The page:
Imagine using your phone to pay for your wantan mee at a hawker stall, only to find that you can’t log in to your bank account in Singapore’s cashless society.
After scrambling for some dollar notes, you later check again and realise that the bank’s mobile app had blocked you from logging in because your phone contained several apps that it had deemed to be security risks.
Unless you uninstall these apps from your phone, you won’t be able to use mobile banking to pay for items, transfer money or simply check your account balance on the go.
Faced with such a surprise in the past week, OCBC customers are rightly upset about how their bank has gone about shoring up cyber defences against scams.
Now, the bank seems to have gone about beefing up its efforts to keep out scammers and hackers in a way that customers say is too high-handed.
For instance, could OCBC have told customers beforehand that an update to their mobile app over a Saturday would trigger a lockout from their bank accounts?
For clarity, the bank has since come out to say that it’s not blocking all apps downloaded from third-party app stores or those that you side-load or install from a separately downloaded APK installation file.
It only looks out for ones that may be “high-risk” and flags them for users to assess, OCBC has said.
Of course, there’s a limit to what a user can do after that – he can either delete the offending apps or stop using the OCBC banking app altogether. In anger, many customers have taken to social media to say they’d close their bank accounts.
There are multiple issues here. One is the question of whether a bank app should scan your phone and tell you to uninstall some apps before you can log in to the bank.
Though it seems controversial, OCBC isn’t the first bank to set such conditions for using its mobile app to log in.
Over the years, other banks in Singapore have also restricted access to users who “root” their phones or run third-party firmware or operating systems that are not from the manufacturer. Again, the idea is reducing risk.
Don’t forget that recent incidents of people losing large amounts of money, including their retirement savings from CPF accounts, often start with the download of malicious apps that gain access to their phones.
That said, OCBC’s approach needs to be clearly explained to consumers. Even though no content is accessed, according to OCBC, how many users would install a banking app expecting it to look through their phone for high-risk apps? Did the users even consent to that?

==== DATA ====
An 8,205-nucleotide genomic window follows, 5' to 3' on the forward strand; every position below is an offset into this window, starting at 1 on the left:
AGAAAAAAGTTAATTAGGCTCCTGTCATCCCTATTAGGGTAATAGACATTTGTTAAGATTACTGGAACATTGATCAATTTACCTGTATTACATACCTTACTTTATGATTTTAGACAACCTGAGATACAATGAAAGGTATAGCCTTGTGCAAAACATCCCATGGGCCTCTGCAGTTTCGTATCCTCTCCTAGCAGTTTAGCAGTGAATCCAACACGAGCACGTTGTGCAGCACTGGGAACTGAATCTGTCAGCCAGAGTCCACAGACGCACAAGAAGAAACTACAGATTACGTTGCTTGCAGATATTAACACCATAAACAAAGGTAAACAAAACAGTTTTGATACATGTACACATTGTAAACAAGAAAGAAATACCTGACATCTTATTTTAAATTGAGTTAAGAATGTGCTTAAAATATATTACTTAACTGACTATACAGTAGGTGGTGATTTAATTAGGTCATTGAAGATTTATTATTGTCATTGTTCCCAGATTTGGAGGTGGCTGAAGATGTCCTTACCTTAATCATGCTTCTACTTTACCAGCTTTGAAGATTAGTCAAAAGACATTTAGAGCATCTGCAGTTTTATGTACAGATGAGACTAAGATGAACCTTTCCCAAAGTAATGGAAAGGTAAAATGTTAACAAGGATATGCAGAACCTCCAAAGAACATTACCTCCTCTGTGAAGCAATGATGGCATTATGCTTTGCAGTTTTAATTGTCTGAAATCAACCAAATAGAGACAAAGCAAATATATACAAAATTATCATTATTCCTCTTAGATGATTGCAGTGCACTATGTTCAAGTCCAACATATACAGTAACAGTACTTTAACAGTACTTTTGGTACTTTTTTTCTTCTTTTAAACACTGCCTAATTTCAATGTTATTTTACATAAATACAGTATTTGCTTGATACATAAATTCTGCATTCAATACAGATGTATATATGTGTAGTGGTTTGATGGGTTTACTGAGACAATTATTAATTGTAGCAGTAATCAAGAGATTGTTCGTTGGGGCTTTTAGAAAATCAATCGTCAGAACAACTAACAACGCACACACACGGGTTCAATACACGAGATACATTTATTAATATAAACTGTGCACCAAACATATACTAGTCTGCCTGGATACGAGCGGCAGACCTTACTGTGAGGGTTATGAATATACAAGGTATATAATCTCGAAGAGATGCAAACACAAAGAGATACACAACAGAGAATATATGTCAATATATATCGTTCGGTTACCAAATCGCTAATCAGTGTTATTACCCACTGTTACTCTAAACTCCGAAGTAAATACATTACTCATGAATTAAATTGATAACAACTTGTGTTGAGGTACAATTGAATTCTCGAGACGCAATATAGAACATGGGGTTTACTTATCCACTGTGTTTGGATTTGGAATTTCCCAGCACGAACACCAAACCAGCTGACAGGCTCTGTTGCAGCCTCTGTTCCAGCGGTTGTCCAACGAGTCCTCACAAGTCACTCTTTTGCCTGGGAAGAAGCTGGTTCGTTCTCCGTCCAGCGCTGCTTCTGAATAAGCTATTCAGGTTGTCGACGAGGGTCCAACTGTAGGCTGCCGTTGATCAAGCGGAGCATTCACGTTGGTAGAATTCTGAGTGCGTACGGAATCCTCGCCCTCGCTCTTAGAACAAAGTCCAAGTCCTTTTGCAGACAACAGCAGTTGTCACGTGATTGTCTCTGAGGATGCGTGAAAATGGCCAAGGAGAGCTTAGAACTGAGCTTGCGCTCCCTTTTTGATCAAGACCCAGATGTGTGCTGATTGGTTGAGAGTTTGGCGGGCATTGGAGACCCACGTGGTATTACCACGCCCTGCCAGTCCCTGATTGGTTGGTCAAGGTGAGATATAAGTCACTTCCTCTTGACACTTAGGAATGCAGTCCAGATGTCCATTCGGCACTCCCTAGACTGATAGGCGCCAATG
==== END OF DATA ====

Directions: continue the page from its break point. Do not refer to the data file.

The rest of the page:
OCBC’s intentions may be good, because, yes, you should avoid downloading apps from third-party app stores and unverified sources.
Of course, apps from Google’s Play store also have been known to contain malware. Some, for example, start off legit but over time add malicious code that take advantage of the access that a user has given previously.
However, Google’s regular checks do make the official store a lot less risky to download apps from. For most users, this is where you should get your apps from.
The second, larger issue is how OCBC has gone about this exercise. Most concerning is why some seemingly legitimate apps, including security apps downloaded from the Google store, are also flagged by the bank.
Worryingly, users on its Facebook page have complained about some popular apps downloaded from official channels being flagged.
Microsoft Authenticator, for example, is needed to log in to corporate or business accounts, while Norton security ironically is meant to protect a phone from cyberattacks. How can the bank expect users to uninstall these apps?
OCBC has to quickly resolve these issues for users who have basically followed its rules and yet are still locked out and greatly inconvenienced. Otherwise, it risks losing customers altogether.
Indeed, that is the onerous task that the bank has before it. If it wants to go the distance to help customers better secure their phones, it best get things right.
Rolling out cyber defences that flag too many false positives ends up cutting customers off, possibly for good. Basically, it would have DDoS’d or denied its customers a critical digital service.